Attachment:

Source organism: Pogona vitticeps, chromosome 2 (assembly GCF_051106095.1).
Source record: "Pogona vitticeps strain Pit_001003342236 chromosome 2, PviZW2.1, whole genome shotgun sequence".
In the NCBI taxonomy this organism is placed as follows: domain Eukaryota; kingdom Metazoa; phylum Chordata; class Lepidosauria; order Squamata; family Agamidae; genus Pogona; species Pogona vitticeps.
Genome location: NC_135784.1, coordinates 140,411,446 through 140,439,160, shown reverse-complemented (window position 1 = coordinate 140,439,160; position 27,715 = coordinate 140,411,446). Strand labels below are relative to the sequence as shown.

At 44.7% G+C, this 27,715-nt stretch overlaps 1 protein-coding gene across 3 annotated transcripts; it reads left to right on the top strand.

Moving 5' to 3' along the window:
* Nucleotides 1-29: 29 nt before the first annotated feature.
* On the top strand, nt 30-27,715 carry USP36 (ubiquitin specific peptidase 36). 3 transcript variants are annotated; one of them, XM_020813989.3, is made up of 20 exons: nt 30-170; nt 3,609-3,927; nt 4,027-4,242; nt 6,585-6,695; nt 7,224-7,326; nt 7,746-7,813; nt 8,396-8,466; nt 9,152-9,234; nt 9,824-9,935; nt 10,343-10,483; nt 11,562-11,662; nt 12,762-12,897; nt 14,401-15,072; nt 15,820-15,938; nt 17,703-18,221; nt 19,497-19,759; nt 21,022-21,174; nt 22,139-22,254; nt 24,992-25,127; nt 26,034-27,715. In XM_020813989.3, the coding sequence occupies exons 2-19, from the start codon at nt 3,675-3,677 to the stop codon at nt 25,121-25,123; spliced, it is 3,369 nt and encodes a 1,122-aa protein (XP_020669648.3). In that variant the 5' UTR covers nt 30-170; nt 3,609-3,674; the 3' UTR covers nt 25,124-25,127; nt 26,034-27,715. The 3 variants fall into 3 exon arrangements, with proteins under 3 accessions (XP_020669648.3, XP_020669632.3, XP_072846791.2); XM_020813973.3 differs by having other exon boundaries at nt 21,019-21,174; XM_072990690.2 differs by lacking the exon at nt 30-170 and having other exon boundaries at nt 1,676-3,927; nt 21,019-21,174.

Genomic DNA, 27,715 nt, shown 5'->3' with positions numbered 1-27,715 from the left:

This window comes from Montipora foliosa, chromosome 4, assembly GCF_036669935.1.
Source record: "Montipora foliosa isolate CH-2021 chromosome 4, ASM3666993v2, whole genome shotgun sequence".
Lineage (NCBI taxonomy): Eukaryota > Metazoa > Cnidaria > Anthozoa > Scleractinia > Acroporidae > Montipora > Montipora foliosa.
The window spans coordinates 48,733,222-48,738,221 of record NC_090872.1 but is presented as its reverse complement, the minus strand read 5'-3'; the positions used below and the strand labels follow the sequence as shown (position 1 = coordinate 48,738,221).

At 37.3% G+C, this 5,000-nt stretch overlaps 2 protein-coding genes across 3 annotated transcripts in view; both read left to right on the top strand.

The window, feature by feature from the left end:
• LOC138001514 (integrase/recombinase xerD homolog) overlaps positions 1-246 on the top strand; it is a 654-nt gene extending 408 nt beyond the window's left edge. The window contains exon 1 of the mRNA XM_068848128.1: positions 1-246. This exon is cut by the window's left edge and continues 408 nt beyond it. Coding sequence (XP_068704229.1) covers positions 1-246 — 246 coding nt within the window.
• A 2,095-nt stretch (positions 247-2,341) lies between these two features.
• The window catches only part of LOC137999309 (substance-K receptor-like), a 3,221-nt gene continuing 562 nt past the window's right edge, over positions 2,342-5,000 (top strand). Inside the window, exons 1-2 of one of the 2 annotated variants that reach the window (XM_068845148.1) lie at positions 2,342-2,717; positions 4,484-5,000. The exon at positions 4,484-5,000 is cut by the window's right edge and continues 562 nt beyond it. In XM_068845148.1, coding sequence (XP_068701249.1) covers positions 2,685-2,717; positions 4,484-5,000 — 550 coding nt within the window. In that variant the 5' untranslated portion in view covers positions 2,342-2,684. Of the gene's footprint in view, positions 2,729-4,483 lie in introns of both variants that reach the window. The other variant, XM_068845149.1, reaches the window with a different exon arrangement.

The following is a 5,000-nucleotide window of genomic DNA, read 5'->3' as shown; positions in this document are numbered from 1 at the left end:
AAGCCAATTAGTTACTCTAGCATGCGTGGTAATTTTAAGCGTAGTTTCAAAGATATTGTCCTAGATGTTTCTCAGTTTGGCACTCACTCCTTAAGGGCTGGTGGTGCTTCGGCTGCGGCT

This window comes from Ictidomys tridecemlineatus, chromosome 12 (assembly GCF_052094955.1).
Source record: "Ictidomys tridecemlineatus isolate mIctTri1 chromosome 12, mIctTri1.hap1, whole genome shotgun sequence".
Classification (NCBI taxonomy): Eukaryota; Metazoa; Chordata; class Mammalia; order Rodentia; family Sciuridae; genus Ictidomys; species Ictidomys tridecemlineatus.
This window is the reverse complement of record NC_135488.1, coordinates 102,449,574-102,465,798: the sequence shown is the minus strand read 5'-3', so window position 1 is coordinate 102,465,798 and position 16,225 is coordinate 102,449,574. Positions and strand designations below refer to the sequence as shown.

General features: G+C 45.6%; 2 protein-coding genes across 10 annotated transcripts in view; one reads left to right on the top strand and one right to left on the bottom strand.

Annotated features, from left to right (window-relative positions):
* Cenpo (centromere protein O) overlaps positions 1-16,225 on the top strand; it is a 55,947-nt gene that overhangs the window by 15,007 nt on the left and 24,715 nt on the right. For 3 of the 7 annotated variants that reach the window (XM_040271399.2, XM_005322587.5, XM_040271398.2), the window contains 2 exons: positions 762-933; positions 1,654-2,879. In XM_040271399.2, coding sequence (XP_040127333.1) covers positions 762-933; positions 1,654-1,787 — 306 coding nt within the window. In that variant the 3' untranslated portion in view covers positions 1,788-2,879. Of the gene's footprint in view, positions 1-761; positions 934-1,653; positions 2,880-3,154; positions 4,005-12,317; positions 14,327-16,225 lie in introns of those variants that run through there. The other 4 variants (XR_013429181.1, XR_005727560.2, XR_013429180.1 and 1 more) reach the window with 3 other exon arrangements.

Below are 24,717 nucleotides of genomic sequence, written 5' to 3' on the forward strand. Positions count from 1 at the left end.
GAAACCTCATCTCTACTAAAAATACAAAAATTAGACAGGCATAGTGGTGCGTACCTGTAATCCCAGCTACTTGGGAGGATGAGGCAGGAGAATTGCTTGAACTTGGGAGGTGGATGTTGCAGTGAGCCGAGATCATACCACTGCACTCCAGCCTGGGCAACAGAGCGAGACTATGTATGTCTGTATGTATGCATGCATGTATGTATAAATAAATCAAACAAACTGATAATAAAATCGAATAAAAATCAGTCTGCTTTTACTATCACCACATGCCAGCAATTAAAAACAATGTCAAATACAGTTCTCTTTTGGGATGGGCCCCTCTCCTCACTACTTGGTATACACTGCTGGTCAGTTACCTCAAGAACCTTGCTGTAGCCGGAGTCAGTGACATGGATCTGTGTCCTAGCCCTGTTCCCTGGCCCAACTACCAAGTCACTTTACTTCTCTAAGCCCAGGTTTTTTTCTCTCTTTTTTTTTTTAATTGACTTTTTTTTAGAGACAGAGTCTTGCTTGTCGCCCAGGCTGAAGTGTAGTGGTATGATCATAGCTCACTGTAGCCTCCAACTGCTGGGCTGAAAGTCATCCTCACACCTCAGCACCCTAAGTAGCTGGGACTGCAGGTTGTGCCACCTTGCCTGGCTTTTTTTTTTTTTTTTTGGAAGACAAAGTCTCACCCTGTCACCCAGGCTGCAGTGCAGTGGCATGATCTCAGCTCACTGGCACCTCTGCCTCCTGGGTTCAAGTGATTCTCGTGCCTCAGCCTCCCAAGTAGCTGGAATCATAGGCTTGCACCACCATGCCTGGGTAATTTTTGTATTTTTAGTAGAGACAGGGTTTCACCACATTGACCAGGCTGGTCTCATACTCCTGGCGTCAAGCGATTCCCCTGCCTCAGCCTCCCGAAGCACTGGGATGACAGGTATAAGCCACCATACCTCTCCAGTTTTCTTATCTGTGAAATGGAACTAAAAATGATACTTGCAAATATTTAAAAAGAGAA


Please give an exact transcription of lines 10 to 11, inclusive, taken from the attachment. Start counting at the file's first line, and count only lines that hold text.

This window comes from Montipora foliosa, chromosome 4, assembly GCF_036669935.1.
Source record: "Montipora foliosa isolate CH-2021 chromosome 4, ASM3666993v2, whole genome shotgun sequence".